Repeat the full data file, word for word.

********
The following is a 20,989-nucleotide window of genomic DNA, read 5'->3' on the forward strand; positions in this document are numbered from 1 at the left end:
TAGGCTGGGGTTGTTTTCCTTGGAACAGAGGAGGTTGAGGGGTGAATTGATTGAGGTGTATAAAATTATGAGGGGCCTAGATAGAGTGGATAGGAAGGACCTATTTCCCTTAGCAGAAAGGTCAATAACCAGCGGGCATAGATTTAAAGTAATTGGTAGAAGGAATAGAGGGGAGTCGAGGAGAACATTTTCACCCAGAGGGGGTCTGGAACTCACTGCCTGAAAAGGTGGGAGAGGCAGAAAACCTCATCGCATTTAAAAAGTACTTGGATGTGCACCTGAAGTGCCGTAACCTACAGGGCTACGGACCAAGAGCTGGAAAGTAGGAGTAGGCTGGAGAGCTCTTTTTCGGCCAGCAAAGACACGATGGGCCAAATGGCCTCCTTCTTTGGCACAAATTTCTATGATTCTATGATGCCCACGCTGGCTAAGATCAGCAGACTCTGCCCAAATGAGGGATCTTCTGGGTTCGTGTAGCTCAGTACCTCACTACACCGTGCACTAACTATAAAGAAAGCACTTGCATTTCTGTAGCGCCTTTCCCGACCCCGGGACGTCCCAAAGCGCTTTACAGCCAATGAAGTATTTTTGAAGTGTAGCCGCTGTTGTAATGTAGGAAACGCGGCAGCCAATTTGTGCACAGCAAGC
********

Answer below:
The following is a 20,989-nucleotide window of genomic DNA, read 5'->3' on the forward strand; positions in this document are numbered from 1 at the left end:
TAGGCTGGGGTTGTTTTCCTTGGAACAGAGGAGGTTGAGGGGTGAATTGATTGAGGTGTATAAAATTATGAGGGGCCTAGATAGAGTGGATAGGAAGGACCTATTTCCCTTAGCAGAAAGGTCAATAACCAGCGGGCATAGATTTAAAGTAATTGGTAGAAGGAATAGAGGGGAGTCGAGGAGAACATTTTCACCCAGAGGGGGTCTGGAACTCACTGCCTGAAAAGGTGGGAGAGGCAGAAAACCTCATCGCATTTAAAAAGTACTTGGATGTGCACCTGAAGTGCCGTAACCTACAGGGCTACGGACCAAGAGCTGGAAAGTAGGAGTAGGCTGGAGAGCTCTTTTTCGGCCAGCAAAGACACGATGGGCCAAATGGCCTCCTTCTTTGGCACAAATTTCTATGATTCTATGATGCCCACGCTGGCTAAGATCAGCAGACTCTGCCCAAATGAGGGATCTTCTGGGTTCGTGTAGCTCAGTACCTCACTACACCGTGCACTAACTATAAAGAAAGCACTTGCATTTCTGTAGCGCCTTTCCCGACCCCGGGACGTCCCAAAGCGCTTTACAGCCAATGAAGTATTTTTGAAGTGTAGCCGCTGTTGTAATGTAGGAAACGCGGCAGCCAATTTGTGCACAGCAAGC